Over the last few months I’ve been exposed to a plethora of healthcare technology apps through my personal research and while working on HealthData.gov. I think that a lot of these applications are great, and they present information to consumers in a new or more useful way. But as I look through more and more of these apps, I can’t help but start to see patterns and similarities in the things being developed.
The vast majority of health apps that I’ve seen basically repackage or mash up already publicly available data. In essence, what I see are a lot of heat maps, statistics on health indicators (and how my personal health compares to said indicators), and location based services that help find the nearest service provider (hospitals etc.) for the user. While these are useful to the consumer, many apps that are developed now are just variations of the above mentioned themes. Furthermore, I find that the benefit they provide is incremental at best.
I love working with entrepreneurs because they create the disruptive innovation that industries need to become better. Incremental innovations are great when things are working well already, but the reality is that healthcare does not work for the vast majority of American people. This industry is just begging for disruptive innovation from America’s entrepreneurs.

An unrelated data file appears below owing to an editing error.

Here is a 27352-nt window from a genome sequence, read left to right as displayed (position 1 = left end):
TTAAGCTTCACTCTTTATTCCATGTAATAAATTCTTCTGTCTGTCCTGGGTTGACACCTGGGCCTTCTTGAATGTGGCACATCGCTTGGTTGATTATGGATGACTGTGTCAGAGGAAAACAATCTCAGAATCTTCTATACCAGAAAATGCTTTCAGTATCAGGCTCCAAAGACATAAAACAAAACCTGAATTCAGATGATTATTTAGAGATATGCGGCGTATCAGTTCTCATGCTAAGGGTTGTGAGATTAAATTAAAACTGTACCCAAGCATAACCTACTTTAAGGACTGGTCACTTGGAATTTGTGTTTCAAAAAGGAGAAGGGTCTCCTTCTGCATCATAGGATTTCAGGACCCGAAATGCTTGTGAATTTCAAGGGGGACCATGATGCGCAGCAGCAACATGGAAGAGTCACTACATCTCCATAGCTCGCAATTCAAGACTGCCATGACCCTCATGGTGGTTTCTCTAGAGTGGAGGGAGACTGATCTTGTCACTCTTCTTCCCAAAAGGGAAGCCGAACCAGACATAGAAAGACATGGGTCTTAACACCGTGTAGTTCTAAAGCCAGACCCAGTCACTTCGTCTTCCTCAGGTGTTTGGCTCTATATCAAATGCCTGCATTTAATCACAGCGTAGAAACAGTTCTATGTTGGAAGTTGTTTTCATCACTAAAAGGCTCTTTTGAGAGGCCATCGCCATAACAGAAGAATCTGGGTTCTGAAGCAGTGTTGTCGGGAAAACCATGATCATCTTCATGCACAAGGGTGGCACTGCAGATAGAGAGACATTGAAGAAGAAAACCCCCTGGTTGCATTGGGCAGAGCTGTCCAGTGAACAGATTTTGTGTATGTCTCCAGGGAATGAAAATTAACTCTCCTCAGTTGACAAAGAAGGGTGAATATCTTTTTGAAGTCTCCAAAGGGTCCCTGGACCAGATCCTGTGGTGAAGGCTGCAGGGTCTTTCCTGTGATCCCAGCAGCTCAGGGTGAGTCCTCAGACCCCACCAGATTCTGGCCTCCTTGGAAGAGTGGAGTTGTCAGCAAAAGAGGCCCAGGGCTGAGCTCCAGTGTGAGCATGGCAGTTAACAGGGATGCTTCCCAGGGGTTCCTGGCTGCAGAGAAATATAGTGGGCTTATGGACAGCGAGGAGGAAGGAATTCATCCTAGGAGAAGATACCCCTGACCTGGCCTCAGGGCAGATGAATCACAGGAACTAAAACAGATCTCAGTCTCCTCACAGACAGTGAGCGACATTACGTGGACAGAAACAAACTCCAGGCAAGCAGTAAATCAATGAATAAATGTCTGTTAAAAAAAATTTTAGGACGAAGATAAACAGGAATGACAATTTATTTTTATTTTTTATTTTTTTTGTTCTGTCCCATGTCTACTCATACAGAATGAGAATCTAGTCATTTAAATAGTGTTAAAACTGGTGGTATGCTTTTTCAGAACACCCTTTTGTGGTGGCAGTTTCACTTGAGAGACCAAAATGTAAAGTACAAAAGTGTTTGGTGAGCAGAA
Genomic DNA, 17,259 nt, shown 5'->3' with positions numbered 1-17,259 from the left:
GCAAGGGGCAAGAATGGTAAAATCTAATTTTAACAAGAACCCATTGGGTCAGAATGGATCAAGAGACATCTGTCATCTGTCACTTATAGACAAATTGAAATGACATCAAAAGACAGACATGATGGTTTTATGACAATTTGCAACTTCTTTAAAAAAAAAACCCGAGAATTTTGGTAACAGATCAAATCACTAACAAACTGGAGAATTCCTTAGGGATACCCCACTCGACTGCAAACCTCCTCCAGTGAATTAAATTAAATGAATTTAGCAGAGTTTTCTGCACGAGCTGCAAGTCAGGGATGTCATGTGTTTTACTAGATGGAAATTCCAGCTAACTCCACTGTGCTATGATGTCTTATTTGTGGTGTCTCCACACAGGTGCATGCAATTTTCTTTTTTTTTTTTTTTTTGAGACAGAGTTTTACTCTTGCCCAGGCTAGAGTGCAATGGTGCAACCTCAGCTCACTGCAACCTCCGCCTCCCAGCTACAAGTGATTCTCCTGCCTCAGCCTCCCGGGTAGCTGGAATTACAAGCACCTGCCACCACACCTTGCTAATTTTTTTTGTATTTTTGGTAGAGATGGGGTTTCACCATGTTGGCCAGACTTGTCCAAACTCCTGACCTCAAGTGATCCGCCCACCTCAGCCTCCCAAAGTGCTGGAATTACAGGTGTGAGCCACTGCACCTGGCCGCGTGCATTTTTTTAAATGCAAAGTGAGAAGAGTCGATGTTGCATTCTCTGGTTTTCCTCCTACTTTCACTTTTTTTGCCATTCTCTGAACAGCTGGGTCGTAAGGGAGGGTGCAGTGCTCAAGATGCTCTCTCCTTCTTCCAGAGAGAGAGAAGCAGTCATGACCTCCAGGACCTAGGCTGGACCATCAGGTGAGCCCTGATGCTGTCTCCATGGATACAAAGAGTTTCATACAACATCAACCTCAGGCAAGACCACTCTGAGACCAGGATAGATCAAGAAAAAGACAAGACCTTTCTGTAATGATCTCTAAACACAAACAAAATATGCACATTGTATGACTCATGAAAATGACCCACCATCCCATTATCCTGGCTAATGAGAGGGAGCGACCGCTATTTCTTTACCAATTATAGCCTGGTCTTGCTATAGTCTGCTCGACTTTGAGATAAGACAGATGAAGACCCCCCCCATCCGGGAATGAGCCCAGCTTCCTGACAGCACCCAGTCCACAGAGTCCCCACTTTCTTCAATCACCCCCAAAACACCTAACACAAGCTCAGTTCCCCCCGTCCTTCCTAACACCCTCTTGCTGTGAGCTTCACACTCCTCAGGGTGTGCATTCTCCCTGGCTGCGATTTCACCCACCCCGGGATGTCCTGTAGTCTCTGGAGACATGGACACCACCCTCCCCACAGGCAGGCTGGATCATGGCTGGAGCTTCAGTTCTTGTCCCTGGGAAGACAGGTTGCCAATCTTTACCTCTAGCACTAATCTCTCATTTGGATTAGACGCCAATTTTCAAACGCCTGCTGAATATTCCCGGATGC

This brings me back to the title of the post: Dream bigger. We all need to dream bigger. We need to go beyond repackaging data for consumers and create ventures that are truly disruptive. So the next time you see an app challenge, STOP & THINK. Stop and think to yourself about how the app can be solved by something besides a heat map*. I’ve talked before about how sites like HealthData.gov put data at the fingertips of developers & researchers. Take this rocket fuel and shoot for the stars!
Looking for inspiration? Check out the Health Apps Expo!
Just a clarification: This blog and, specifically, this post is reflective of my personal views only and does not represent any organizations, groups, or companies that I may be affiliated with.
*I don’t mean to disparage heat maps. In fact I find them to be incredibly useful at times. I would just prefer to not see six different heat maps of the same dataset from six different developers…